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Can it rain frogs and fish?

We've seen rain, snow, sleet and hail recently fall from the sky but can anything other than precipitation fall from the clouds? Meteorologist Josh Fitzpatrick has the surprising answer.

We've seen rain, snow, sleet and hail recently fall from the sky but can anything other than precipitation fall from the clouds?

This answer is kind of yes... 

Here's what I mean:  Many scientists believe waterspouts may be responsible for frog and fish "rainfalls".  A waterspout is a tornado that forms over land and travels over the water or a tornado that forms directly over water.

Think of a tornado as a giant vacuum cleaner.  When a waterspout moves over a lake, pond, river or ocean, it not only suckes up water but also sometimes fish and frogs.  What goes up, must come down and there's been reports through history of this happening through out the world. 

What is unusual in reports of animal rainfalls is the uniformity of the deposition.   When it rains frogs or fishes, witnesses repor only fish or only frogs falling. According to William Hayden Smith of Washington University, this makes sense since objects of similar size and weight would naturally be deposited together. As winds lose their energy, the heavier objects fall first and smaller objects drop later.

Despite the numerous reports of raining animals, scientists still approach the area with skepticism. Many historical reports are provided by second or third-hand accounts, making their reliability questionable. Also, because of the popularity and mystery surrounding stories about raining animals, some people falsely report an animal rainfall after seeing large numbers of worms, frogs, or birds on the ground after a storm. However, these animals did not fall from the sky. Instead, storms fill in worm burrows, knock birds from trees and roofs, wash fish onto the shores of rivers and ponds, and drive frogs and other small animals from their habitats. People who live in suburban or urban environments tend to underestimate the number of organisms living around their homes. Therefore, they may suspect that animals came from the sky rather than their natural habitat.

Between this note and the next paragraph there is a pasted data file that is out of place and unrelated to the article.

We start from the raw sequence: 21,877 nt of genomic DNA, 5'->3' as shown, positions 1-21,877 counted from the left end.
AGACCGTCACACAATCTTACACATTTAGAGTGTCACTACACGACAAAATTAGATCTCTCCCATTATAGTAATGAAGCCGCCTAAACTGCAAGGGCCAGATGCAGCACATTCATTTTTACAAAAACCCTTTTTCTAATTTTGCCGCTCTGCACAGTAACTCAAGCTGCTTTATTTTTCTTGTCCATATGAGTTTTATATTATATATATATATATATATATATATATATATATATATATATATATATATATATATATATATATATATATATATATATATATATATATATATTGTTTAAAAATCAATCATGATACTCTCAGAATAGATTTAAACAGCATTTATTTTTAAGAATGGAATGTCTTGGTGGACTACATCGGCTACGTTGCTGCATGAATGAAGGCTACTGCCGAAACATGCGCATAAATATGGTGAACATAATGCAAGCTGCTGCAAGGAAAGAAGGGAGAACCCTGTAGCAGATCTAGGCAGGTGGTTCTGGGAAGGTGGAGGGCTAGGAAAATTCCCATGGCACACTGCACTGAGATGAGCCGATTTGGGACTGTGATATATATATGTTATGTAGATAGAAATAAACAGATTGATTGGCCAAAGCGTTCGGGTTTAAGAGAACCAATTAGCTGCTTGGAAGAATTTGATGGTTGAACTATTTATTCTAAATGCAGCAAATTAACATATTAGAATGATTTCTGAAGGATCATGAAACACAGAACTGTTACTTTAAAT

Despite the cautious skepticism of the scientific community, a number of eyewitness reports strongly suggest rainfalls of frogs, fish, and other materials on occasion.

For instance here's what I found researching this:

On October 23, 1947, A.D. Bajkov, a biologist with the Louisiana Department of Wildlife, was eating breakfast at a restaurant in Marksville, Louisiana when the waitress told him and his wife that fish were falling from the sky. “There were spots on Main Street, in the vicinity of the bank (a half block from the restaurant) averaging one fish per square yard. Automobiles and trucks were running over them. Fish also fell on the roofs of houses…I personally collected from Main Street and several yards on Monroe Street, a large jar of perfect specimens and preserved them in Formalin, in order to distribute them among various museums.”

On June 7, 2005, thousands of frogs rained on Odzaci, a small town in northwestern Serbia. Climatologist Slavisa Ignjatovic described the phenomenon as “not very unusual” because the strong winds that accompanied the storm could have easily picked up the frogs.

At the end of February, 2010, residents of Lajamanu, a small Australian town, saw hundreds of spangled perch fall from the sky. Christine Balmer was walking home when the rain/fish started to fall. “These fish fell in their hundreds and hundreds all over the place. The locals were running around everywhere to pick them up,” she reported.

If a tornado moves over a very dusty field, it can rain muddy water.

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